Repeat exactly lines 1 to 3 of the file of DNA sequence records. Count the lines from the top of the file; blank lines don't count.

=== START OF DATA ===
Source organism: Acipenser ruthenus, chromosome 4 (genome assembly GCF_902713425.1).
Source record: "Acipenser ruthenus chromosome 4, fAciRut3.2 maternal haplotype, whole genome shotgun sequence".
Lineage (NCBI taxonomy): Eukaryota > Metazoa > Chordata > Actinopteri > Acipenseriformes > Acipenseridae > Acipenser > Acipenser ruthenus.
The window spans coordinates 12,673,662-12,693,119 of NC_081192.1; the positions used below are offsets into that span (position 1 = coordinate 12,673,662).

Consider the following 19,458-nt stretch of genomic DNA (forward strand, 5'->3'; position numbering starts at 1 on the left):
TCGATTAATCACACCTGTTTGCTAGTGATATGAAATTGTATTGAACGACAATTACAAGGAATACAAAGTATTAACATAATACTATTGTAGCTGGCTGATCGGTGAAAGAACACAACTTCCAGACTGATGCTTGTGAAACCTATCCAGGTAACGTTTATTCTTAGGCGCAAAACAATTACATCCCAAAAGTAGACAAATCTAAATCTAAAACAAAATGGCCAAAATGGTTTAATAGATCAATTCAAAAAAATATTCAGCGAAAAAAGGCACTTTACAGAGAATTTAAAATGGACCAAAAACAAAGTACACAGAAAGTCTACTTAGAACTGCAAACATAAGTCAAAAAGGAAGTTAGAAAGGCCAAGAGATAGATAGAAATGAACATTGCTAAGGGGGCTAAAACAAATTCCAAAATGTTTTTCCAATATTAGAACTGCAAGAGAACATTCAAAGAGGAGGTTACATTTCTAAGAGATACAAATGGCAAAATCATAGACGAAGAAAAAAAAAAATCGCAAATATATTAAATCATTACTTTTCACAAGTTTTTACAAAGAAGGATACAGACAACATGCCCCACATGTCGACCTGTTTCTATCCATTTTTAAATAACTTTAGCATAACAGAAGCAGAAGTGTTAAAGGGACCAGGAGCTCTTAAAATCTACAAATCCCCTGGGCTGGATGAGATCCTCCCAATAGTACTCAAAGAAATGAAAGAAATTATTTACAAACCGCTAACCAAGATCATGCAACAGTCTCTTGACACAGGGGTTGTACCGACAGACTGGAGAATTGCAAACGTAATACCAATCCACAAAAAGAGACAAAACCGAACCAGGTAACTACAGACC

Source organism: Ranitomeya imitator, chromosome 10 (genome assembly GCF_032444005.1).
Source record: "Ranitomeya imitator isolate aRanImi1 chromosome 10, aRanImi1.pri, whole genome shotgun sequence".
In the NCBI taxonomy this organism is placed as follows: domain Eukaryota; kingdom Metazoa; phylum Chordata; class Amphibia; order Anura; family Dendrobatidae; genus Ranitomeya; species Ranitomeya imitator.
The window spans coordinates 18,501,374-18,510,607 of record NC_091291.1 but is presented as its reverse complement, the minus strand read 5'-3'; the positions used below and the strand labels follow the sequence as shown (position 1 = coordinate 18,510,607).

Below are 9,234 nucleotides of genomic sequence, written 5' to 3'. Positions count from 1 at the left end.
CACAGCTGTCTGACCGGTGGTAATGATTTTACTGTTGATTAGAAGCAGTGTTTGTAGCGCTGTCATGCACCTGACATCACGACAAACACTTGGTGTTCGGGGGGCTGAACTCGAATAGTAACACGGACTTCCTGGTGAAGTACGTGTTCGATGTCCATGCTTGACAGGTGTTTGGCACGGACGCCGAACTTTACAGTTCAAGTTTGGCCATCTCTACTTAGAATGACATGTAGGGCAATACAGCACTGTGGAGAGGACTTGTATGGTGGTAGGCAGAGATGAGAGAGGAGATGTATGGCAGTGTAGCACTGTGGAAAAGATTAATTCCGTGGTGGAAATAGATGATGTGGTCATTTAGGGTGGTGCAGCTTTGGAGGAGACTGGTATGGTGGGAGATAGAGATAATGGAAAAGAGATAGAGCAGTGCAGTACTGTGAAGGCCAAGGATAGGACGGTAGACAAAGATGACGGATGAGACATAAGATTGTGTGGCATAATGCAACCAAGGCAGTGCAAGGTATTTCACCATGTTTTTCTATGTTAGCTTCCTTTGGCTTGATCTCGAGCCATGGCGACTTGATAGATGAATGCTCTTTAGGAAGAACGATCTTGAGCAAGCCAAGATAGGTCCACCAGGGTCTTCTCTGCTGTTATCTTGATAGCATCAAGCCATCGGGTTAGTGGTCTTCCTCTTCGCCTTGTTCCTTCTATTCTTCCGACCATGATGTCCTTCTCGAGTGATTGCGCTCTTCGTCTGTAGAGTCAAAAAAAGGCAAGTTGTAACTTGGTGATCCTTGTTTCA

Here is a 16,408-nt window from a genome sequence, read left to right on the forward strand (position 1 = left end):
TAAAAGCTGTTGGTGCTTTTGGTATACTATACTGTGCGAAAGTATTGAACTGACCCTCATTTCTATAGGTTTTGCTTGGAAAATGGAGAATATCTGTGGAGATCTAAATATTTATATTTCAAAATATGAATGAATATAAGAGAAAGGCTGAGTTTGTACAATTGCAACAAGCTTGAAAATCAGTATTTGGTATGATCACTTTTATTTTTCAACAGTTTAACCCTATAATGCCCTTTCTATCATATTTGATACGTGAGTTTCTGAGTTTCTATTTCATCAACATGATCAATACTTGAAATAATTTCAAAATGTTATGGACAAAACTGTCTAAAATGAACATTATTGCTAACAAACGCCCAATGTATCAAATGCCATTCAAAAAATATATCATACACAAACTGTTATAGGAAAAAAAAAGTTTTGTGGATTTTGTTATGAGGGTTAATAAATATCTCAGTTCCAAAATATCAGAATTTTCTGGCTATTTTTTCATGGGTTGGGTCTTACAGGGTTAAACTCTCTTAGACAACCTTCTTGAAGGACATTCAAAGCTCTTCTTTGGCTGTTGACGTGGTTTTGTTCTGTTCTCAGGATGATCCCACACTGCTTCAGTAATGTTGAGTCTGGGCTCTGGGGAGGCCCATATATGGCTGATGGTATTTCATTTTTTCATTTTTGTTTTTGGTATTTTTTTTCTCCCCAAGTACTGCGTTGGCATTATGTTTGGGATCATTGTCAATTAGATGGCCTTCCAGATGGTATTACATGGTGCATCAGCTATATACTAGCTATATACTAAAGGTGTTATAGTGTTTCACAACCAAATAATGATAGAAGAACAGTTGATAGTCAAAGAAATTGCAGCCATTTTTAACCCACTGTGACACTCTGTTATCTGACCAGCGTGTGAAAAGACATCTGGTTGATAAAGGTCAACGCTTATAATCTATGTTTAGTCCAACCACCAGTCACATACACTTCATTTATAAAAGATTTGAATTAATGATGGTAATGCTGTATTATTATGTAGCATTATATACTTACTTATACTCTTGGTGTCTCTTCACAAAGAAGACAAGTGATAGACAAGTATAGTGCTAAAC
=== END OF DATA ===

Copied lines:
Source organism: Acipenser ruthenus, chromosome 4 (genome assembly GCF_902713425.1).
Source record: "Acipenser ruthenus chromosome 4, fAciRut3.2 maternal haplotype, whole genome shotgun sequence".
Lineage (NCBI taxonomy): Eukaryota > Metazoa > Chordata > Actinopteri > Acipenseriformes > Acipenseridae > Acipenser > Acipenser ruthenus.